opinionated or not

June 2, 2012

Opinionated framework on top of an unopinionated toolkit. If I had to choose my favorite engineering principle behind Gradle, there you go.

Sticking to the principle is challenging. Imagine a subdomain where the are no clear conventions, no popular, easy-to-harvest patterns. How do you come of with the “opinion” in such a field? We gather use cases and then try to resolve them in the best way we can. Sometimes the convention emerges organically and we can unanimously rejoice. Sometimes several conventions emerge and we are not quite sure which one to pick. We might choose the one most fitting or wait until we gather more knowledge, more use cases. Sometimes, we don’t see any reasonable conventions and we refrain from the opinion for the time being.

Good old ant doesn’t have many opinions. It is a toolkit. It lets me script the project automation in an imperative fashion. Kick starting a new software project almost always started with taking the build.xml from the previous project. The level of copy-paste in the build.xmls is legendary. Yet, back in the days, I loved ant as it allowed me to do amazing automation in projects. Thank you ant!

Maven delivers plenty opinions. It is a framework. However if my context does not quite fit maven’s opinion then I might be in trouble. It was a great technological leap from ant to maven. I can still remember my feverish efforts advocating maven2, pulling my conservative team mates into the new era of declarative dependencies and convention-over-configuration. Thanks, maven!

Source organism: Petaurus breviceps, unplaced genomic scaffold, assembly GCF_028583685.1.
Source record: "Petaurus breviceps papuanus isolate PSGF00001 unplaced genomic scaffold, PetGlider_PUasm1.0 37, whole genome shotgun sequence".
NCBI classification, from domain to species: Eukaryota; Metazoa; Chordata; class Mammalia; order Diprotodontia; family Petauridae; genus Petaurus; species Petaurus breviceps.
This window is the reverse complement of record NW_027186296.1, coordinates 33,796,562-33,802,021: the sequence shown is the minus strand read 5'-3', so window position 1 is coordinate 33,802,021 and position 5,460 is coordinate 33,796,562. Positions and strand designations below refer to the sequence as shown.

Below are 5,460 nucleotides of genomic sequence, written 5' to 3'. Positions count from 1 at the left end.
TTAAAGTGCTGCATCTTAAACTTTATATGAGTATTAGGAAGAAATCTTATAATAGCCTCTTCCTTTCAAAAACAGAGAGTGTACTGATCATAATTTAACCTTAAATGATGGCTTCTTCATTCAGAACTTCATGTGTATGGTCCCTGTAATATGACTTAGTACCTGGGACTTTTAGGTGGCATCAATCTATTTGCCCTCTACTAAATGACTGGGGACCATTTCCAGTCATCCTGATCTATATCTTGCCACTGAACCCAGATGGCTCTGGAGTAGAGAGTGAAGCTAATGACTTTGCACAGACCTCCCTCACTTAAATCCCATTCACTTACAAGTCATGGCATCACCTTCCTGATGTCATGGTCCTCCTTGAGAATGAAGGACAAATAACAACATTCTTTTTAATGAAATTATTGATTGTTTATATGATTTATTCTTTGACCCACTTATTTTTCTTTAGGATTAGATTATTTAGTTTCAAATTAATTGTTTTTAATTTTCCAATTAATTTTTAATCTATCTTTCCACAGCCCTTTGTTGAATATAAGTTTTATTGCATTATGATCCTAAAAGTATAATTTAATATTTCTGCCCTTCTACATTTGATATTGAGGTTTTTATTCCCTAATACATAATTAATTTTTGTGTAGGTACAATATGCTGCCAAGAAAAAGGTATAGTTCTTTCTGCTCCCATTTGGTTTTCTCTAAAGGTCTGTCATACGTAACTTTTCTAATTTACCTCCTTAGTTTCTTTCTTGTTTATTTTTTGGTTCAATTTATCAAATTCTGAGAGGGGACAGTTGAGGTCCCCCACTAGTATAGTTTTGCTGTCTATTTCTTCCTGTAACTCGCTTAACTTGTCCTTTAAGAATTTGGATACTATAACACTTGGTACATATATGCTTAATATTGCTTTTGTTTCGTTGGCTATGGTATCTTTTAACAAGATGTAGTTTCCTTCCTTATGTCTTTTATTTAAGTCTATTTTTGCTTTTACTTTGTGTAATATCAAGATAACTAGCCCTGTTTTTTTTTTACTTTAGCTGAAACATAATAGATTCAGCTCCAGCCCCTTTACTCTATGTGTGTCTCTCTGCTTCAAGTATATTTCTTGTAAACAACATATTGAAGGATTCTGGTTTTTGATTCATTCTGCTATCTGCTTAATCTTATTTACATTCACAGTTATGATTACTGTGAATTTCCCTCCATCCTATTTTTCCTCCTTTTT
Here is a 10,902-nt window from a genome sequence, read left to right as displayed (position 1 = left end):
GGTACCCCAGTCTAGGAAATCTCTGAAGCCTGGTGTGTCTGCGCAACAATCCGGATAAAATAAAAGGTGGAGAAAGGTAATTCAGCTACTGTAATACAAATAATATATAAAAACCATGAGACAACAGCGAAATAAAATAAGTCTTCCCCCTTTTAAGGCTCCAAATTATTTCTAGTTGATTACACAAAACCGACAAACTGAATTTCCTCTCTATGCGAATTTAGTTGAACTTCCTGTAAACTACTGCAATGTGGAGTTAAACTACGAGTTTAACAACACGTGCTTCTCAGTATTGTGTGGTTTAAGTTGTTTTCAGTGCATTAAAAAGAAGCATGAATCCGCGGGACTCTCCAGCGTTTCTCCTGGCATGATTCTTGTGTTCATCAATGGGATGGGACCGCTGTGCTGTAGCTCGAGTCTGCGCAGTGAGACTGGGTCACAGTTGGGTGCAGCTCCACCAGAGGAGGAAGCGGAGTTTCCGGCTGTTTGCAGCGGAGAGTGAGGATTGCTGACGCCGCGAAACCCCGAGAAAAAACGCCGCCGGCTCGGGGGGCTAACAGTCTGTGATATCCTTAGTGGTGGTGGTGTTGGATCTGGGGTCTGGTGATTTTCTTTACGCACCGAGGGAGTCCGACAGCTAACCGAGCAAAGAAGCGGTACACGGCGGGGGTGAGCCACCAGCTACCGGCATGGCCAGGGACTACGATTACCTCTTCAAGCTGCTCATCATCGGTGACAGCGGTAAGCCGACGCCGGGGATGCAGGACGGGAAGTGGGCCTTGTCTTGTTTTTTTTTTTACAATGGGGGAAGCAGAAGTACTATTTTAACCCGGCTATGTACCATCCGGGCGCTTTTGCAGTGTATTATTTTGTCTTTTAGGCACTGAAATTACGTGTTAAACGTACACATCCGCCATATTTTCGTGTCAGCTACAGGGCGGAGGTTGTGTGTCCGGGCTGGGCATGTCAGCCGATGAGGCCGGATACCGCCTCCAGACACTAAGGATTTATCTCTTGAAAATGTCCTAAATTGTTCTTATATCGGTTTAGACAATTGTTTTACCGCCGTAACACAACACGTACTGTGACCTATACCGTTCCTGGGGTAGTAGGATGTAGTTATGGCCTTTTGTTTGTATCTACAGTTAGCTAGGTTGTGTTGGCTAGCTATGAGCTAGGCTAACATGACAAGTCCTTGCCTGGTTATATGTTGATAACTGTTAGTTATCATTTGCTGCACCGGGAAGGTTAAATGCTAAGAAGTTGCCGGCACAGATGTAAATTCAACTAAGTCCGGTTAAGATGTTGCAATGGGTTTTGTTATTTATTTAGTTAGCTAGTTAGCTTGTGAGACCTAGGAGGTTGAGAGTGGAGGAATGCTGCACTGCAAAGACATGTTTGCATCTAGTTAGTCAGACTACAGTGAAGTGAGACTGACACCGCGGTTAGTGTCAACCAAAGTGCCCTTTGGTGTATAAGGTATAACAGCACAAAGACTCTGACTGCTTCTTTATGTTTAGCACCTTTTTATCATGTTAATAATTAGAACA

We want Gradle to offer the inspiring technological leap you might remember when you migrated your first project from ant to maven. This time, though, you will taste it when upgrading from maven. Some of you have enjoyed that feeling already and I am so glad to have you on board. Some of you will come along at some point I’m sure. We want to deliver opinionated conventions so that you can build your standard projects with a one-liner build scripts. We also want to provide an unopinionated toolkit so that you are never lock down with the design choices we have made.

I’ve just got back to Krakow from the amazing city of Berlin. I had a pleasure to brainstorm, debate and drink cytrynowka with the fellow Gradle gang members. Among many things that are crystal clear to me now is this one: The question is not IF Gradle will dominate the space of project automation but WHEN. Have a great weekend everybody :)